A closer look at interactive dashboards and tools that present real-time data on the Covid-19 outbreak
Ever since the coronavirus outbreak started in December, tracking the spread of the virus, which originated in Wuhan, China, has been a key factor in understanding the severity of the problem. Earlier this week, the World Health Organization (WHO) declared the outbreak a pandemic. According to the latest figures, there have been more than 126,672 cases of Covid-19 across the world.
An innovative, interactive web-based dashboard has proved useful in tracking the number of cases worldwide in real time. The dashboard, developed by researchers at the Center for Systems Science and Engineering (CSSE), an interdisciplinary research facility based in Johns Hopkins University’s Whiting School of Engineering, shows the number of confirmed cases by country/region and province/state. It also illustrates the location, total number of deaths and total recoveries. According to an official blog, the dashboard is designed “to provide researchers, public health authorities and the general public with a user-friendly tool to track the outbreak as it unfolds".
It has a desktop and a mobile version. In terms of data display, the desktop version is more user-friendly as you can see all the key numbers in one window. This includes three graphs showing the gradual rise in the number of cases in mainland China and other locations. According to the blog, the dashboard’s primary source of data is DXY, an online platform run by members of the Chinese medical community, which aggregates local government and media reports to provide Covid-19 cumulative case totals in real time at the province level in China and country level elsewhere. The dashboard is also powered by data from WHO and the US Centers for Disease Control and Prevention.
The John Hopkins CSSE dashboard, however, is not the only source of live information on this developing epidemic. HealthMap, a platform that displays data on global health, has an animated dashboard that shows the current number of Covid-19 cases across the world, and also provides an animation of how the novel coronavirus spread, starting from the very first case in China. HealthMap’s data is curated from publicly available sources, including government and news media reports.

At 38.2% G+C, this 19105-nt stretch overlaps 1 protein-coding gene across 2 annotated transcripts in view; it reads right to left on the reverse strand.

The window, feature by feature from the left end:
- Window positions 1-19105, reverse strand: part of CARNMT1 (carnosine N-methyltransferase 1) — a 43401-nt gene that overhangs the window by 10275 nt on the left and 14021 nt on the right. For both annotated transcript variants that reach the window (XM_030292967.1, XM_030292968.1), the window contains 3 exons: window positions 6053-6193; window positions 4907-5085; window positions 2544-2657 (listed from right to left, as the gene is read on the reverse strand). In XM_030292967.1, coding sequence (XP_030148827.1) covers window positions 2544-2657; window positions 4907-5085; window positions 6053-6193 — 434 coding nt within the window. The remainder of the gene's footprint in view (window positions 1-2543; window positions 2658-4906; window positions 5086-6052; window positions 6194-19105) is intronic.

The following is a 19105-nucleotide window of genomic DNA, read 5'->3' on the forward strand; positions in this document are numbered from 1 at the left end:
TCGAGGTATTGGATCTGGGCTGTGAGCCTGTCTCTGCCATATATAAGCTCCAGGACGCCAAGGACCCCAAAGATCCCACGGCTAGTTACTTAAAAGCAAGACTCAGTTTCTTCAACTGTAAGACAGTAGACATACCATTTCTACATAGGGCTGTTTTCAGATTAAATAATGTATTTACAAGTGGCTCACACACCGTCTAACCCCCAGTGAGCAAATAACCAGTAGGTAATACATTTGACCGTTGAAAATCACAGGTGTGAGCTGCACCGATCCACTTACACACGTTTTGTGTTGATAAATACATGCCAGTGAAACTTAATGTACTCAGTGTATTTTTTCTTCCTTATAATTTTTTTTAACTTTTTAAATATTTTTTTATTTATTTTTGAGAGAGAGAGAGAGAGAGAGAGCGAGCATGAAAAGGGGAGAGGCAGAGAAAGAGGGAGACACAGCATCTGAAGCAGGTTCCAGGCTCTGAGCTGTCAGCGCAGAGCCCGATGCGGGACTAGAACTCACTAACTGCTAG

While HealthMap’s Covid-19 dashboard prefers a dark display theme to show the data, WHO’s dashboard uses a mix of colour schemes and informative map legends. The dashboard displays the name of the country and the number of cases on a map. On the right is a tab with a list of affected countries, areas and territories; click on any one of them and the map readjusts itself to zoom in on the selected region, highlighted through animation.
For more technical data, you could check out NextStrain, an open-source project that uses publicly available genome data to improve epidemiological understanding and improve outbreak response. Their excellent coverage of the Covid-19 outbreak includes genomic analysis situation reports in different languages, including Hindi, and two detailed dashboards: One shows the phylogeny data on the virus based on genome samples and the other has an animated global map on the transmission of the virus.
Last on this list is a simple yet informative dashboard on the website Thewuhanvirus.com. This dashboard also uses a map to show the total number of infected cases, countries affected, deaths and recovery cases across the world. Chart-based and percentage data lists countries with the largest increase in number of cases and the latest countries affected. Scroll down and you will find a “live updates" section, which picks and displays news reports on the novel coronavirus from different sources online.
Smartphone apps have also surged amid the ongoing outbreak. The Chinese government has enlisted the use of a health code system that assigns individuals different colours (green, yellow or red) based on their travel history and medical condition. These codes, known as the Alipay Health Code, segment people depending on whether they should be allowed into public spaces or quarantined at home. The New York Times, however, reported that this system was sharing personal data with law enforcement agencies and could start new types of “automated social control" that could be used even after the outbreak ends.
In Punjab, the state government recently launched an app, COVA Punjab, to spread awareness about the coronavirus. The app is available on Android and iOS. According to a PTI report, the app provides options for individuals to check for symptoms and also suggests the nearest hospital in case they exhibit any symptoms.
Meanwhile, researchers at the Augusta University’s Medical College of Georgia are developing an AI-powered app that will let users get an at-home risk assessment based on how they are feeling and where they have been. The app will also direct any individual deemed at risk to the nearest virus testing facility.